Michael P. Tremoglie Sep. 26, 2011, 9:53am
WASHINGTON (Legal Newsline) -- The White House's proposed "Financial Crisis Responsibility Fee" would collect taxes from financial institutions "to pay the tab of irresponsible firms, namely the auto companies, that still owe the government billions," according to a Thursday blog entry by John Berlau on the Competitive Enterprise Institute website.
The White House claims that its fee is consistent with the congressional intent of the Troubled Asset Relief Program legislation that "requires the President to propose a way for the financial sector to pay back taxpay ers so that not one penny of the Government's TARP-related debt is passed on to the next generation."
The fee could be in place beyond 2021 if necessary. The structure of the fee is consistent with G-20 Leaders principles and similar to fees proposed by other countries. It is projected to reduce the deficit by $30 billion over 10 years.
"We also ask the largest financial firms - companies saved by tax dollars during the financial crisis - to repay the American people for every dime that we spent," Obama said last week.
But the article notes that there is a provision that limits the fee to certain firms. The proposal states the fee will be re stricted to financial firms with assets over $50 billion and will be imposed until all TARP costs have been recouped.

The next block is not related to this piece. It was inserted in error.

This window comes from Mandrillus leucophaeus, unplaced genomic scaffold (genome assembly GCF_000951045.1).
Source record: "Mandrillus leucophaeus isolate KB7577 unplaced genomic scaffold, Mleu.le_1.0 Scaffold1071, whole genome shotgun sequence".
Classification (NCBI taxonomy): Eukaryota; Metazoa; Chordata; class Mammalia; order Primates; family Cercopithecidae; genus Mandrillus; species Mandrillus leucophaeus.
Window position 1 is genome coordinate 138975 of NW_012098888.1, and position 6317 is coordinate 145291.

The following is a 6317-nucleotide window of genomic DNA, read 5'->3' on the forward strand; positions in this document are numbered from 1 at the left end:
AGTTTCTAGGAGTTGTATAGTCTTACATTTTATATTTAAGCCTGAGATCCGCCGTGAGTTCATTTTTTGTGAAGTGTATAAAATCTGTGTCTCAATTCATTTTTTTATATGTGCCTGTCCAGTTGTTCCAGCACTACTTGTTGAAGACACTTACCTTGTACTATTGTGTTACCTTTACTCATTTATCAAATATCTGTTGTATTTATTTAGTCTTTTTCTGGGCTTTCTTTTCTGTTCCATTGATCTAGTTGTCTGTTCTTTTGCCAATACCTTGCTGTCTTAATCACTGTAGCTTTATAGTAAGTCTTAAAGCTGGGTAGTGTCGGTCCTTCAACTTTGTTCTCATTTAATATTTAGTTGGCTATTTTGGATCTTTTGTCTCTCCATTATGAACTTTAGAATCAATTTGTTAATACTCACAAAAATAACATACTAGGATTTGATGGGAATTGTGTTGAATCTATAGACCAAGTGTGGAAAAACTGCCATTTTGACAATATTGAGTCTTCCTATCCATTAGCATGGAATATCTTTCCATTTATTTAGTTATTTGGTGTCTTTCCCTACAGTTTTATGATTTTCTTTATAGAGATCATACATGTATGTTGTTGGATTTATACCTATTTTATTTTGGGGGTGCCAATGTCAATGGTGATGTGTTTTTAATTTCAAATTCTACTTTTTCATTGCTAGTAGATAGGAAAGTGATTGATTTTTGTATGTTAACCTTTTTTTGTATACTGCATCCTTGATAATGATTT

"Although many of the largest financial firms have repaid the Treasury for their TARP assistance, they continue to implicitly benefit from the TARP funds that bolstered their balance sheets during a period of great economic upheaval," Obama announced.
But as the Berlau article noted the fee is not on recipients of TARP as such, but only on financial institutions with assets in excess of $50 billion. Fidelity Investments would be an example of a financial firm that would be assessed the fee although it never took TARP funds.
The Obama administration maintains that "shared responsibility requires that the largest financial firms pay back the taxpayer for the extraordinary support they received." But there is no such requirement for companies like General Motors and Chrysler that still owe billions to the American taxpayer.
The administration has said that although the fee is extraordinary financial institutions received extraordinary help from the American taxpayer.